I have an advantage because I had a 40 years career in sales. In marketing my book, I am basically doing what I did during my career job. I am relentless and persistent promoting my book. You have to be if you want your book to get any exposure.
I am active on social media, especially Facebook, where I join every group I can find that relates to my genre. I list my book on every internet book website I can find and enter every book awards contest I come across. I contact any entity which might read my book or promote my book. I send emails to individuals, websites, bloggers, newspapers, and magazines asking them to review my book and/or write articles about it. I send emails to every organization I can find and ask if I can make a presentation to their group. I keep at it every single day.
What tips can you give other authors looking to self-publish?
There are many avenues to take. A lot depends on a person’s budget. The route I took is definitely more expensive. A person should take their time and determine which is best for them based on their goals. I am a very competitive person and wanted my book to become nationally known. Although it is not known to the general public, it is well known and respected in its field and is sold in the gift stores of about 20 air and war museums across the U.S.
Although I self-published, or as I prefer to say independently published, the hardcover, I did not do so for the softcover. I decided to go through IngramSpark. My reason was that Ingram distributes to channels that I couldn’t get the hardcover into. Now I have access to any retailer, library, etc.; the hardcover through Baker & Taylor or the softcover through Ingram.
What was your steepest learning curve during the publishing process?
My book consultant, Judith Briles, guided me through the publishing process so there wasn’t a steep learning curve. Everyone on my team whom I already mentioned was helpful in the process.
As a writer, what is your schedule? How do you get the job done?
I really did not have a schedule. Being retired, I worked on it for hours every day. The work involved both writing and continual research.
How do you deal with writer’s block?
That wasn’t a problem as I was fortunate to have so much information. My biggest challenge was organizing it all and putting it together so that it flowed smoothly. Another challenge was fitting in a substantial amount of historical information into the story. The book combines the true story of my dad and his B-17 bomber crew which reads like a novel with a history of the 8th Air Force and the air war over Europe.
While I definitely wanted Shot Down to appeal to WW II buffs and historians, I did not want it to be just a war book for guys. I also wanted it to appeal the general public; to people who knew very little or cared very little about the war. I wanted it to be a personal story about people and the human spirit that would appeal to anyone. Based on both professional and reader reviews, I am very pleased and grateful that people feel this was achieved.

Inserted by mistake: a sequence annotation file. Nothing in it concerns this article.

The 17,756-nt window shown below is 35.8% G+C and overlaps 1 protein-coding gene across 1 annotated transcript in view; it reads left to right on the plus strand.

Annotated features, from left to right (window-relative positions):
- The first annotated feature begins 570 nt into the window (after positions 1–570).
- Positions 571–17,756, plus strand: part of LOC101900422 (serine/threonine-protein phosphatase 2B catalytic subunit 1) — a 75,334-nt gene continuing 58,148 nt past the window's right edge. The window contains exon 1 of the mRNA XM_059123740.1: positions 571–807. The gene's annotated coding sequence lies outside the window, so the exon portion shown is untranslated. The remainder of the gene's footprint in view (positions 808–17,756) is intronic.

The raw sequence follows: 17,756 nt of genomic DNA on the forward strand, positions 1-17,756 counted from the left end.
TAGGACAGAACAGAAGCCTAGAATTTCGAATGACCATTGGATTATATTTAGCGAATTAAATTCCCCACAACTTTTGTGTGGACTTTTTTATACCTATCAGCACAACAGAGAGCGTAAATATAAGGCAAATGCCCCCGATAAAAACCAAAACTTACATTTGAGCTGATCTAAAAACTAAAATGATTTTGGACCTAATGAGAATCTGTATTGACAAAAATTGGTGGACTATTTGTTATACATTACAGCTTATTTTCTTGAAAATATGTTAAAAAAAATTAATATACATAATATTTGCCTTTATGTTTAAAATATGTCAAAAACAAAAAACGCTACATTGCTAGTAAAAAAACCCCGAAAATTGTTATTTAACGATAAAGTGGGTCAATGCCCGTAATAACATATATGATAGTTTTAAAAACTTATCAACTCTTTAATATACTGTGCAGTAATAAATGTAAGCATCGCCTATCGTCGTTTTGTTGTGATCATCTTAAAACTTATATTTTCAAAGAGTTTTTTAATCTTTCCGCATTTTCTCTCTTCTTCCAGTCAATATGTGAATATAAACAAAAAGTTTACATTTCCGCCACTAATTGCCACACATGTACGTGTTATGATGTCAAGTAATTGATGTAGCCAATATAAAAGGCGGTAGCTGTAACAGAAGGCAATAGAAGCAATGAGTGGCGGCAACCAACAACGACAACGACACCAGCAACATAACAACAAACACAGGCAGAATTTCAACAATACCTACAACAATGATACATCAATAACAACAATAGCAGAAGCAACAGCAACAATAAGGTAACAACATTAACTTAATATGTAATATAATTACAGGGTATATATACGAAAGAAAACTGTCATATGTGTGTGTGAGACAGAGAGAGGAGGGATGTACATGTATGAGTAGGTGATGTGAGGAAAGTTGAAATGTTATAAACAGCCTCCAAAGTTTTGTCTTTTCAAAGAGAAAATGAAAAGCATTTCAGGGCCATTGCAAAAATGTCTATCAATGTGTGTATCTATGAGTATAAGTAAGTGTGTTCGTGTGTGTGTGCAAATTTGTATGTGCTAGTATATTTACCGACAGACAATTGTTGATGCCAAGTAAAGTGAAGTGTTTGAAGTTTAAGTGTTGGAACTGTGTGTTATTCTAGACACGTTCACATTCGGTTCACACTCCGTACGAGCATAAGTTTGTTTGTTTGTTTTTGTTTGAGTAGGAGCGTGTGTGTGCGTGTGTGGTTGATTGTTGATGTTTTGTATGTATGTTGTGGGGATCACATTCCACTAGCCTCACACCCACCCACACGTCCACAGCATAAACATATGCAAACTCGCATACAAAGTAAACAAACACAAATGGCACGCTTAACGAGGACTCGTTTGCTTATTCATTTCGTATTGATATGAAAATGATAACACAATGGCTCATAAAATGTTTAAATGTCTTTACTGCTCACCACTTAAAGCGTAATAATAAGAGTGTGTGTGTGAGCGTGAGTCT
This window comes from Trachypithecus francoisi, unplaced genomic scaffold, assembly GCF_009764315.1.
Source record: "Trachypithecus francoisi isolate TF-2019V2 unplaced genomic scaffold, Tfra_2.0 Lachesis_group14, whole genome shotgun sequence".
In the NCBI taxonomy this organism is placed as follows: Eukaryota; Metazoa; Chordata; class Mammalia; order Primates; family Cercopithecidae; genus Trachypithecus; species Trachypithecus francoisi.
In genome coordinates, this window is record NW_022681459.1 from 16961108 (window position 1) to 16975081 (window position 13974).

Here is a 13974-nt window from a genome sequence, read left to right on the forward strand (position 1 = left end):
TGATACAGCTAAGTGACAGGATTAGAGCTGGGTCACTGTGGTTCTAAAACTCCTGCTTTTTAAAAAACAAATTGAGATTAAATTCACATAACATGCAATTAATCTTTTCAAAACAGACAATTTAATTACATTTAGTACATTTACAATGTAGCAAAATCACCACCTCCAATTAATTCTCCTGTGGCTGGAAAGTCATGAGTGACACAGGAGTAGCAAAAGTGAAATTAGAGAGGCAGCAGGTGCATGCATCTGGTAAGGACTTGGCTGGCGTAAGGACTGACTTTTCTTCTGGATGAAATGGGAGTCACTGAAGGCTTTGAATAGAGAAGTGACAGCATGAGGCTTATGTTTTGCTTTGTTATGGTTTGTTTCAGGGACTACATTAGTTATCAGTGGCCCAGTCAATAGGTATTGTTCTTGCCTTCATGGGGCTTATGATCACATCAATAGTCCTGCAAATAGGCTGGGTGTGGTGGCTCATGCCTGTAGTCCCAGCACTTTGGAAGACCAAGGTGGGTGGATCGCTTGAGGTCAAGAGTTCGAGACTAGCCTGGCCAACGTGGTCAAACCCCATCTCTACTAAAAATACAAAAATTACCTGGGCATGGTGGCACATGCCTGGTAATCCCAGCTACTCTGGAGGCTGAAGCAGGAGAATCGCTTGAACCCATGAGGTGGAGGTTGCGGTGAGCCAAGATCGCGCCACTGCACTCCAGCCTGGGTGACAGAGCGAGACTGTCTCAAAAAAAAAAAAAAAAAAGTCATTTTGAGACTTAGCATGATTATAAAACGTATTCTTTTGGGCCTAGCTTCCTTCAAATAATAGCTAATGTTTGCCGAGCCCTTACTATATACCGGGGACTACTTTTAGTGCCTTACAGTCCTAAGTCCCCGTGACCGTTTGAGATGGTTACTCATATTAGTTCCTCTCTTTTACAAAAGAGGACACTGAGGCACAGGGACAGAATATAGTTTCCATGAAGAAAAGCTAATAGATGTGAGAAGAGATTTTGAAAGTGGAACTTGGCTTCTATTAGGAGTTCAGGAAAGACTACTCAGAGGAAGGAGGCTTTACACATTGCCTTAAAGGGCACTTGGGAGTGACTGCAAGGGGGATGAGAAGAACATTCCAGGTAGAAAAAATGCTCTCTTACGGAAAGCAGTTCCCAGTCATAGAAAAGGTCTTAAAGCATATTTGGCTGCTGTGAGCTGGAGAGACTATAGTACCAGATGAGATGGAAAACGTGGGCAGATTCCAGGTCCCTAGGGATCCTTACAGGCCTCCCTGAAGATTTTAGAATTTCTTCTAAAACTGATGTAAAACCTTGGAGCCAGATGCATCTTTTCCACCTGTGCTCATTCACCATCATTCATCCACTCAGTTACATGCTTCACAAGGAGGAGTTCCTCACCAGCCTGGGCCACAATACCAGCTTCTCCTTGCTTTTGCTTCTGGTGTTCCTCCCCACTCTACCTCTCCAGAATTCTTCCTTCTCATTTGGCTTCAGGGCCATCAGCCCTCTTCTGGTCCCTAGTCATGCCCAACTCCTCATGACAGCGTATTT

Who are your biggest writing inspirations and why?
I don’t have any. My inspiration was the amazing courage and sacrifice of my father and his crew and all the men who served in the 8th Air Force during World War II.
How do your friends and family get involved with your writing? What do they think of your book?
No, they did not. They all think the book is wonderful; however, they were very surprised that I wrote a book. Many of my friends were very skeptical about it until they read it. Since it was something I had never done before, they assumed I had no talent for it. A lot of people were pretty shocked to find out it was so good and won so many awards.
What are your plans now your book is published?
Promotion. Promotion. Promotion. It is a full-time job. I spend hours everyday on social media (Facebook, Twitter, LinkedIn, etc) and promoting my book to anyone who might read it or promote it. I make a lot of PowerPoint presentations to all sorts of organizations, and I travel around the country attending air shows signing copies of my book.
What did you learn on your journey as an author?
Initially, I thought the book was going to be about my father, but soon I realized that it was about his entire crew (five of which made it back home and five did not), and to a greater extent, about all the men who served in the 8th Air Force. During World War II, more men in the 8th Air Force were killed than in the entire Marine Corps fighting in the Pacific. It is also about the courageous Belgian people who risked their lives and those of their families to help downed airmen evade capture.
While doing my research, it was so exciting whenever I came across a new piece of information, or I found someone who had a connection to the story. I could hardly believe it when I found the German Luftwaffe pilot, Hans Berger, who shot down my father’s plane. Gunners on the B-17 Susan Ruth shot him down too so they shot each other down. Fortunately for me, Hans became a translator after the war and speaks English. He gave me some wonderful insight about what it was like to go up against the 8th Air Force which is included in the book. We are now good friends.
What’s next for you as an author?
I am in the process of making a documentary about the book and hope to finish it by the end of 2018. Of course, the dream goal would be a feature film or TV mini-series. I have had some discussions with people about it, but at this point, it is only a dream.
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What do you want readers to grasp from reading Shot Down?
At the end of World War II, there were 16 million veterans and that number has been rapidly diminishing. No other event is history affected more people than World War II. It changed the course of the United States and the world forever. The brave, young men who fought and died for freedom truly are The Greatest Generation, and their sacrifice must never be forgotten. It’s our duty to remember.